For one reason or another, my class hasn’t had a reunion once in the two decades since we graduated — unlike my college class, which has had one every five years (for better and for worse).
So you might think I’d be dreading or feeling nervous about this gathering. Actually, the opposite is true: I’m kind of excited for it.
I’m looking forward to reconnecting with folks I haven’t seen or been in touch with in 20 years. I’m looking forward to remembering good times. I’m looking forward to seeing how people have changed. And most importantly, I’m looking forward to showing how I’ve changed, and how the me I am now is not the me I used to be.
I wonder if my class’ reunion will be anything like the reunion that’s currently on the big screen in the movie 10 Years.
Unlike other films, like American Reunion, that have dramatized high school reunions and played them for laughs, this one plays it mostly straight, letting the viewer act as a fly on the wall as a group of friends come together, seemingly for the first time, at their high-school reunion a decade after graduation.
The characters include Jake (Channing Tatum, in his fifth movie this year), the prom king still carrying around feelings for his ex-girlfriend (Rosario Dawson), even though he’s about to propose to his longtime girlfriend (Channing’s real-life wife, Jenna Dewan Tatum); Reeves (Oscar Isaac), the singer/songwriter who’s gone on to have a hit single; Cully (Chris Pratt), the former jock bully; Elise (Kate Mara), whose quiet presence barely made an impact on any of her classmates; Anna (Lynne Collins), the former party girl; and Garrity (Brian Geraghty), the white guy who used to hang with the black kids.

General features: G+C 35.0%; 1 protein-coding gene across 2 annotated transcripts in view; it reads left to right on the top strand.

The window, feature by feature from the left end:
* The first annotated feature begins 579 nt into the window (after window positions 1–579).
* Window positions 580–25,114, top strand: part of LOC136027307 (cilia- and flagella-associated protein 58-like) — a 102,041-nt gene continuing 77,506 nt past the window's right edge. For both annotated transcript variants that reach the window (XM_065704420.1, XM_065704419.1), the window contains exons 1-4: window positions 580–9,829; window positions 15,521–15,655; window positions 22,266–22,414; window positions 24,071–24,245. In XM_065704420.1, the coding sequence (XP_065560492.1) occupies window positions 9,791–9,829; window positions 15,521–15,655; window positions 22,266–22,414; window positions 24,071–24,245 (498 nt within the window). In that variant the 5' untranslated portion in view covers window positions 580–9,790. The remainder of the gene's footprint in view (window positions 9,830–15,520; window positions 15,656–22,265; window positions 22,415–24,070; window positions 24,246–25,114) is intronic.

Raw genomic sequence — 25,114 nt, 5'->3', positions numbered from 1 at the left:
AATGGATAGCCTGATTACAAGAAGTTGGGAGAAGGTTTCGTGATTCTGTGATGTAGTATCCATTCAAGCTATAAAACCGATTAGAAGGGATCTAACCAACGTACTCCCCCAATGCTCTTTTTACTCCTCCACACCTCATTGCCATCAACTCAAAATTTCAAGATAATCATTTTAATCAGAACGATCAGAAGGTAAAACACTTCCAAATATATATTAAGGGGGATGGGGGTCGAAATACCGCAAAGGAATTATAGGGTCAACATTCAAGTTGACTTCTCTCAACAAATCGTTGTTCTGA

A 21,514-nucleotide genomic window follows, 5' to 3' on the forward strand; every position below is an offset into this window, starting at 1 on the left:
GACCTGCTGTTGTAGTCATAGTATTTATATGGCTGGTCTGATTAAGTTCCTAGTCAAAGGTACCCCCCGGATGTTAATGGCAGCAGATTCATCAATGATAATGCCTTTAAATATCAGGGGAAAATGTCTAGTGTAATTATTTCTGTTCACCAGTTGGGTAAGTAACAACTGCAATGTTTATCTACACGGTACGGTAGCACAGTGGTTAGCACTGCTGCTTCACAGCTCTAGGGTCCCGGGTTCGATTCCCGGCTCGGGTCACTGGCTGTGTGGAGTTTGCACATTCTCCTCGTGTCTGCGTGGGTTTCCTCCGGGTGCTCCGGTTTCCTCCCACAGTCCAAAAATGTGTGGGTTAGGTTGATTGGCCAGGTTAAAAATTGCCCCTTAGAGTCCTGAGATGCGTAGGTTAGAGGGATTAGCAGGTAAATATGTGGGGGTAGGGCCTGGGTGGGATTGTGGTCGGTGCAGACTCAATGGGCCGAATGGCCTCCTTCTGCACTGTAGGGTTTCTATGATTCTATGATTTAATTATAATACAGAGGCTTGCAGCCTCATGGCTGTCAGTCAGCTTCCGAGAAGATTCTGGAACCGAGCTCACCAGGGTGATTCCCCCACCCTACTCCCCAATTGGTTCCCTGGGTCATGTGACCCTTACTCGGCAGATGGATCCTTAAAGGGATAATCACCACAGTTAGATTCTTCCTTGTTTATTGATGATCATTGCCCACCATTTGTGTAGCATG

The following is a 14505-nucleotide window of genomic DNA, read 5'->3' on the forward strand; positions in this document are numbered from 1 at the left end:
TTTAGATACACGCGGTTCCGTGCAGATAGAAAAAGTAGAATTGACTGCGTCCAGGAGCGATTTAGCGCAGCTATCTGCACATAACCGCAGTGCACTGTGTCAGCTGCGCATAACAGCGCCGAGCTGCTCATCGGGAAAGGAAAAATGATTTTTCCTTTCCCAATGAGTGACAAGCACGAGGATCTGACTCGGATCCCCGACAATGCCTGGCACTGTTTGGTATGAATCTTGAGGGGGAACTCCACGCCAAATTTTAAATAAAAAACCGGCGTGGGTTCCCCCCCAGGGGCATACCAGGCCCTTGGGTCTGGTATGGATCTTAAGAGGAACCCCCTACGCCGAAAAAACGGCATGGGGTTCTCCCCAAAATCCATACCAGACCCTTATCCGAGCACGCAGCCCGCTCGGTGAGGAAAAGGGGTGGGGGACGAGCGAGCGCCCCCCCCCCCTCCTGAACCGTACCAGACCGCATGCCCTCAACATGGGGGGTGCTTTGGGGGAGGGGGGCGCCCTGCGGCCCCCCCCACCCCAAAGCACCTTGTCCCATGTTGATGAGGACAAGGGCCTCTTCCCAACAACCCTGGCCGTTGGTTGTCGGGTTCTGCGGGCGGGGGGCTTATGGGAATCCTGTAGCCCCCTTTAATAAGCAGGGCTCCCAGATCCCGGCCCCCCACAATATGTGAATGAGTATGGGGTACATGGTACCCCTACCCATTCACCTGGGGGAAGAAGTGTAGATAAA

There’s even a character named Marty (Justin Long), who lives in New York, works in the financial world, and supposedly dates models. (Ari Graynor, Max Minghella, Anthony Mackie, Scott Porter, Aubrey Plaza, and Ron Livingston round out the cast.)
Lots of clichés are here: Cully wants to apologize to the people he was mean to as a kid, Elise learns she wasn’t as overlooked as she thought, people lie about their current lifestyles, others haven’t grown up as much as they think they have, and more.
Basically, every character in 10 Years is carrying around his or her own form of unresolved issues. The present isn’t necessarily better than the past was, and some characters learn that no form of embarrassment hurts more than when the people who knew you in high school see right through your lies.
The message of this sweet and surprisingly good movie is clear: You can hide from lots of people, but you can’t hide from the people who know — or knew — you best. And it’s only when you can truly close the book on one chapter of your life that you can really move forward.
Writer/director Jamie Linden (whose credits include the screenplay of We Are Marshall) balances the action across the various characters and storylines well, giving equal attention to everyone and letting the action unfold naturally.
Linden gives the whole thing an easy, unforced quality, and the cast — an attractive ensemble of actors too good for the American Pie movies but not quite at the A-list level — gives believable performances that make you think maybe they all really did go to school together. (Though given the size of the group, one has to assume there were many more people in the class who chose not to return home for the reunion.)
Whether my own upcoming reunion will be as dramatic or revealing as the one in 10 Years is remains to be seen. (I’m guessing no.) But among its redeeming qualities, the movie does one thing well: It makes me look forward even more to seeing my old friends this November.
I’m giving 10 Years a B+.
How much have you changed since high school? Share your thoughts in the comments section below.